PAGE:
The Mill of Cosh
The Gordons o' Girnoc

My Family - 'Camlet John'
The Girnoc Farms
Past Research
Location Map
Gordon Tombstones
Frugal Joseph Gordon
To the Land of Zion
David Morrice Gordon
The basin of the Cosh, gives a Girnoc greeting
The Mill of Cosh is aptly titled for in etymological terms this is the "mill of the hollow". It occupies a flat basin at the foot of the Girnoc between the fir covered Creag Ghiubhais (the Sister Hill) and Creag Phiobaidh (Rock Hill of the Piping), both peaks that rise above 450m.

This was the Mill of
Joseph Gordon (1782-1858), the eldest son of "Camlet John" and Euphemia MacAndrew.

Joseph was born at Camlet at the end of 1782, and in the year before his mother Euphemia's death, 1806, he married Nicolas Gordon of a neighbouring family. Nicolas was the youngest daughter of James Gordon in Khantore and Janet Smith, and her older sister Margaret, became Joseph's step-mother two years later.

So within a very short passage of time, father and son, had married two sisters! Truly the "inextricable sibness!"

Between 1807 and 1823, Joseph and Nicolas Gordon, had eight children, though their eldest daughter, and probably two others, died in infancy. All were born at Camlet, which at that time, may have held up to twenty families making up a small
"fairm-toun." Sometime thereafter the family moved down the glen to the 10-acre croft at Mill of Cosh.
After the death of Joseph in 1858, his son-in-law, Charles Leys ran the mill however this was for a relatively brief period as he emigrated to Australia before 1871. It seems his wife (Jane Gordon, daughter of Joseph) did not wish to go, for she remained at Girnoc cottage with her youngest daughter, and died there in 1898.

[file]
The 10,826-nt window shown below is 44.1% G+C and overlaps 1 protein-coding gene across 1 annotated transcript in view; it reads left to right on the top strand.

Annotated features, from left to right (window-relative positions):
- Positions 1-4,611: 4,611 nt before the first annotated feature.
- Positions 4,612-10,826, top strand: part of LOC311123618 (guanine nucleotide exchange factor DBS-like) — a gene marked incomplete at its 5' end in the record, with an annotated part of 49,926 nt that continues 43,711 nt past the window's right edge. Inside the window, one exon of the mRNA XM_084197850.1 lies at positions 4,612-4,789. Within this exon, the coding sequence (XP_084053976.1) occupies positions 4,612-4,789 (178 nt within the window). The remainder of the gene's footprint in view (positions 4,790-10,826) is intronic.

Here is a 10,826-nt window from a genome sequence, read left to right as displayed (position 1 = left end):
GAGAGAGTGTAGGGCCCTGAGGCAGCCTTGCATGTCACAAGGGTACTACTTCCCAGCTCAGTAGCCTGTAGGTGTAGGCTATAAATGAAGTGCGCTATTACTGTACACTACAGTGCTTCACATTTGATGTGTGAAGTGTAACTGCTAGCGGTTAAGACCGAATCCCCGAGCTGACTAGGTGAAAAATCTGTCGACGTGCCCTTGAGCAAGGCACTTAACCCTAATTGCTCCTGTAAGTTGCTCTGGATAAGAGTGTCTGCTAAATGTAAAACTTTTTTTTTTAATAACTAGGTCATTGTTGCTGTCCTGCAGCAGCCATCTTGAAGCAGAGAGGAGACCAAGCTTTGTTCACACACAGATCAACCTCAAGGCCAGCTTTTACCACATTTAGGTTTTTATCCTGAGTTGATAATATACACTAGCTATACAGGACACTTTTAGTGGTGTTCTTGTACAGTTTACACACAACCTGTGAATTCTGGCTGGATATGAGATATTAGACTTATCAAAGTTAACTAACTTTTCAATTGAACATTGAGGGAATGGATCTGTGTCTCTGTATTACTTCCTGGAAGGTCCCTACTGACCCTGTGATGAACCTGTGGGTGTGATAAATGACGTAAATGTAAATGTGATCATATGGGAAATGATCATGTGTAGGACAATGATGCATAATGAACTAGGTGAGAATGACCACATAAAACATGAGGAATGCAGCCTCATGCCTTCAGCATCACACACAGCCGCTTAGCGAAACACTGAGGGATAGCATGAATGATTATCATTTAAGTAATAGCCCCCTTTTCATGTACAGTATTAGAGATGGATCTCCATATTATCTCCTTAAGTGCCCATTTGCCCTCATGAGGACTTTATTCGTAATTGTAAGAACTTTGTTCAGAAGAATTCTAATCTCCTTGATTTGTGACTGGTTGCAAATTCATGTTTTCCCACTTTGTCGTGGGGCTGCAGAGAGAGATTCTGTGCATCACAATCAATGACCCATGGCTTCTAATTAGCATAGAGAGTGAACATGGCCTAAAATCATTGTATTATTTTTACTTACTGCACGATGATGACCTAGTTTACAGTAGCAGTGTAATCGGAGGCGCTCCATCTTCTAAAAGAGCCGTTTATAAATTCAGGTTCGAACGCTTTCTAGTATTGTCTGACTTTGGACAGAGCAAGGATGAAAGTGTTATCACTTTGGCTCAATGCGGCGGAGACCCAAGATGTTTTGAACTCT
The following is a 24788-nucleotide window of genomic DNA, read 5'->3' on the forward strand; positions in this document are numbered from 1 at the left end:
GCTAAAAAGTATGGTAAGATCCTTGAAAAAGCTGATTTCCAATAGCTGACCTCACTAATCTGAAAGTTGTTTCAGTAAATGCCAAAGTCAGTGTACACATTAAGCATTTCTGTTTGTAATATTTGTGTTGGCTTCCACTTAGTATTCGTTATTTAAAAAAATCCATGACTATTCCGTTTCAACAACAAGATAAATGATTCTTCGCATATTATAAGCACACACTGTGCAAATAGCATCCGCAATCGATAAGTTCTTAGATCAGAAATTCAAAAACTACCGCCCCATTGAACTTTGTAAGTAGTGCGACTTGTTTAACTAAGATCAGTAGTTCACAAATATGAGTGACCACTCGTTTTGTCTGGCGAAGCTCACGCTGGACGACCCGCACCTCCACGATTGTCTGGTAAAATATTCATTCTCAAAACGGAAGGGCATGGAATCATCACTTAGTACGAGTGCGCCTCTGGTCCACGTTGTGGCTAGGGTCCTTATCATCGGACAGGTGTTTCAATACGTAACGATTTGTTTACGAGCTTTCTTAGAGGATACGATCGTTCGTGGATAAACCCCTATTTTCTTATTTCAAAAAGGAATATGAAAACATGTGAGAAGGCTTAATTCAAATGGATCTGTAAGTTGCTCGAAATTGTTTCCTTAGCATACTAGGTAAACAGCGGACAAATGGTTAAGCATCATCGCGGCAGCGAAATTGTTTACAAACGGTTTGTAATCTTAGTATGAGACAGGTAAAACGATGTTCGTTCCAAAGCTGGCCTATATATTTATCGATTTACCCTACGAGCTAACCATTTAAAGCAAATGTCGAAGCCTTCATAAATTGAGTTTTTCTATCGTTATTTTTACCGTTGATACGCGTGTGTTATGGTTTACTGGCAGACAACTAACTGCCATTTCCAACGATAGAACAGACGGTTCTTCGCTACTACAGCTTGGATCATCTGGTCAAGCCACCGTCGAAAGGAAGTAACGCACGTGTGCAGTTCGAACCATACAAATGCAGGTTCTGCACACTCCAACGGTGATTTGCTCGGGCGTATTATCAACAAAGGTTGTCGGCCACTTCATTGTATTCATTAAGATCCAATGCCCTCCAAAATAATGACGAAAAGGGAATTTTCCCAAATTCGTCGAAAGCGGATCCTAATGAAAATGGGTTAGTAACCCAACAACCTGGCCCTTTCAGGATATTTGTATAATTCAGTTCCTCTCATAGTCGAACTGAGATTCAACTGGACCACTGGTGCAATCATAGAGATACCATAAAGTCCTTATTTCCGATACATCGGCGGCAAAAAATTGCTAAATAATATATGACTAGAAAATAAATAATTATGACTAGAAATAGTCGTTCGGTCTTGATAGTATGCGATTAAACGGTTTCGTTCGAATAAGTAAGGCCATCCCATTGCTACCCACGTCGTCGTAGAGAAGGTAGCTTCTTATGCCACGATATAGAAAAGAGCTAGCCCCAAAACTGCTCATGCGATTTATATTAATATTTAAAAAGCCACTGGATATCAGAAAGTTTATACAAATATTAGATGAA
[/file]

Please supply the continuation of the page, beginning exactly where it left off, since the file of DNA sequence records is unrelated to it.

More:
The mill was then tenanted by
Alexander McPherson, who relocated his family from Glengairn. Some distant recollections of an old Girnoc resident, John Robertson, remain:

"The Mill of Cosh was burned fa'n a lad Reid took over from Alexander McPherson. It was rebuilt, and put back into working order but it did very little after that I was told. I was often there when it was rinnin."

"The dam was away out the Girnock. The dam was opened on a wire connected to a chain wrapped around a drum. It was a fair sized dam at one time but to look at it noo it's nothing. The whole things grown in, there's trees growin in it noo.They took the water oot the Girnock to supply it. They just used the dam tae top up the Girnock fan the mill wis workin."
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